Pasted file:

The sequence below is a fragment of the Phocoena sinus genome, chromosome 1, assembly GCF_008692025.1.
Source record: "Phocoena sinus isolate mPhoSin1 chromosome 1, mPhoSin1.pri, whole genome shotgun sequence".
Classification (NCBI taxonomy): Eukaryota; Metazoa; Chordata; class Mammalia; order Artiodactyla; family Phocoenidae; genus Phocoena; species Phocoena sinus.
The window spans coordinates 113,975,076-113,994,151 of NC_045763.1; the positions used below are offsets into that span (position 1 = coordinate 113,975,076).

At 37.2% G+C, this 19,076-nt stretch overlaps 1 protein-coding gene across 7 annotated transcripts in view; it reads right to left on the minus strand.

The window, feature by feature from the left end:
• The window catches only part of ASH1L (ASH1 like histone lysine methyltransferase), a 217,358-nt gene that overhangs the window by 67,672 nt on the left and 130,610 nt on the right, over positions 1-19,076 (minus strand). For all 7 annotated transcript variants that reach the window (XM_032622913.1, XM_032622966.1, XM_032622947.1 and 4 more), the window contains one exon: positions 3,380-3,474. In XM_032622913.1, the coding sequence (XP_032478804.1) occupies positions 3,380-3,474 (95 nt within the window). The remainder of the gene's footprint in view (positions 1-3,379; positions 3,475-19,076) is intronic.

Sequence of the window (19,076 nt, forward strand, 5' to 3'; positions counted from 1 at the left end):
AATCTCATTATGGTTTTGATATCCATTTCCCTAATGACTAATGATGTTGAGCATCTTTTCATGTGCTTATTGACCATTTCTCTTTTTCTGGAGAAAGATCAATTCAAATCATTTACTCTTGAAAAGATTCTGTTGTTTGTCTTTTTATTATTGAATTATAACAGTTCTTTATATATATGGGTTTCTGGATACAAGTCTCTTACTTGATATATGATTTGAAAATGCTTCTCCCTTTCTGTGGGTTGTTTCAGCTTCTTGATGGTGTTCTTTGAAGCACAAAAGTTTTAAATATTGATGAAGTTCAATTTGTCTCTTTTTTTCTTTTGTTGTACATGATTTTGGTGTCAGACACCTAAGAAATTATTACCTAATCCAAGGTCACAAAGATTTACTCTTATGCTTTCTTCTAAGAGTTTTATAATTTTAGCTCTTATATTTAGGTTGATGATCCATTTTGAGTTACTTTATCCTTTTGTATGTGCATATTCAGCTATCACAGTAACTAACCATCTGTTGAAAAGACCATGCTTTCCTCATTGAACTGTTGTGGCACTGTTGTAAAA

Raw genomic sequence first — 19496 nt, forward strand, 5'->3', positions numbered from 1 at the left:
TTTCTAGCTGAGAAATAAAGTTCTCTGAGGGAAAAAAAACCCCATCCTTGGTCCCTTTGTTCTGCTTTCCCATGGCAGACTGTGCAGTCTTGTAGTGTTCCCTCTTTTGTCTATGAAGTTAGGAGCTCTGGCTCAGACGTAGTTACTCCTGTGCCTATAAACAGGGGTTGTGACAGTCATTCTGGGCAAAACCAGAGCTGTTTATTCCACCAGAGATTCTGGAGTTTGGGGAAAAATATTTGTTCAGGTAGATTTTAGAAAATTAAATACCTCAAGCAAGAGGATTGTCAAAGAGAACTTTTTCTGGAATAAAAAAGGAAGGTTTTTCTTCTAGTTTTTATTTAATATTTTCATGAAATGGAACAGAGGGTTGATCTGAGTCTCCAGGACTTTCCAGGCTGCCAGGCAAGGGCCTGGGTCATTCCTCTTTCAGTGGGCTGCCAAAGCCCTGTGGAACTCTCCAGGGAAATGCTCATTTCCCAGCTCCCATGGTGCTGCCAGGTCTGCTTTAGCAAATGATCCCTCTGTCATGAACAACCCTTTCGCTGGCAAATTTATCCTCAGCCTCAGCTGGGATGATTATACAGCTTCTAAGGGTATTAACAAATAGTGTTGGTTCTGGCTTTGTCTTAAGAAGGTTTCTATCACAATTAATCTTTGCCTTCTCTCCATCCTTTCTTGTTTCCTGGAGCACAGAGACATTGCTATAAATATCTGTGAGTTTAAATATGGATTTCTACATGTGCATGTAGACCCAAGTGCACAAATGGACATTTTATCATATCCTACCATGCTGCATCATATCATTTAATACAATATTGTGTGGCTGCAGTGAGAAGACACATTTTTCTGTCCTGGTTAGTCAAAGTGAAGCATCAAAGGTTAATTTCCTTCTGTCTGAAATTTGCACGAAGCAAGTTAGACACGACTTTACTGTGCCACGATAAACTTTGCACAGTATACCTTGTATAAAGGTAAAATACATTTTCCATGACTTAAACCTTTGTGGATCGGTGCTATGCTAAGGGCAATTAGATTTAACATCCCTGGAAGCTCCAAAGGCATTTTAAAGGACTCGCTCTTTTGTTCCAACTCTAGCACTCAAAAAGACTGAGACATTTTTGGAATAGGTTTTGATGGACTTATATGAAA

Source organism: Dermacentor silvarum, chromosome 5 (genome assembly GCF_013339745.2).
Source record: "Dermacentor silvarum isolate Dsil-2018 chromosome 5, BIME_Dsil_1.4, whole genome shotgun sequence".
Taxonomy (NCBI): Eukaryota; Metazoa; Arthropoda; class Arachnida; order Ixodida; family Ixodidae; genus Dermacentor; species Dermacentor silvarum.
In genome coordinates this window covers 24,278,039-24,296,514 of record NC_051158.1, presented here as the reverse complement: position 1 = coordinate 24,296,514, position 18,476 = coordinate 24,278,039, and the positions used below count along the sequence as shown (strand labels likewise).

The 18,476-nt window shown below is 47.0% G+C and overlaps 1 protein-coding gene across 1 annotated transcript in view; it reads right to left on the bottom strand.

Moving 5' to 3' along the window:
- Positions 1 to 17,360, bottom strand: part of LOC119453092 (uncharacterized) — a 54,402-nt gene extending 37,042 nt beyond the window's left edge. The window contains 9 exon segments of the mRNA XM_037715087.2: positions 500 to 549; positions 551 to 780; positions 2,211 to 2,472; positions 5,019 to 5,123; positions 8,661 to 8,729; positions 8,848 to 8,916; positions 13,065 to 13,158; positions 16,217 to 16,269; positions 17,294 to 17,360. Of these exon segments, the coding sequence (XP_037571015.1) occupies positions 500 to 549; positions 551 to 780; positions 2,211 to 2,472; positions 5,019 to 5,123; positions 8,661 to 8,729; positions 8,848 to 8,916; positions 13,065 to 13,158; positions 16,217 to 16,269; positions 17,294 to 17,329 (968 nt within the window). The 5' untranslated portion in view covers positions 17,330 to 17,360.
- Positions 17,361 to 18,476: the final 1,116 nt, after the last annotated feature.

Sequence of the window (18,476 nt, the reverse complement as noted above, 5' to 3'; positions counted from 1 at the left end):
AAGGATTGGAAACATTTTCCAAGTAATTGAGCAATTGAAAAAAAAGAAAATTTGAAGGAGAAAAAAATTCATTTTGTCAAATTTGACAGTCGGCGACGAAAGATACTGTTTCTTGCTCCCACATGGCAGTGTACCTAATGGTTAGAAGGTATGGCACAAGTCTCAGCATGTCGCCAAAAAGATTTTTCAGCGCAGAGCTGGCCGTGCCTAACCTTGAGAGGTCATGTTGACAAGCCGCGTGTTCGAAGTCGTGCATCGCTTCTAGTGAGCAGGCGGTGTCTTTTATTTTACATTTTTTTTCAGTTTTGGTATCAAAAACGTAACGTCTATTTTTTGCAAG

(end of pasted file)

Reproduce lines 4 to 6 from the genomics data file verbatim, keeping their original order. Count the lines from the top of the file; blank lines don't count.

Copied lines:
The window spans coordinates 113,975,076-113,994,151 of NC_045763.1; the positions used below are offsets into that span (position 1 = coordinate 113,975,076).

At 37.2% G+C, this 19,076-nt stretch overlaps 1 protein-coding gene across 7 annotated transcripts in view; it reads right to left on the minus strand.

The window, feature by feature from the left end: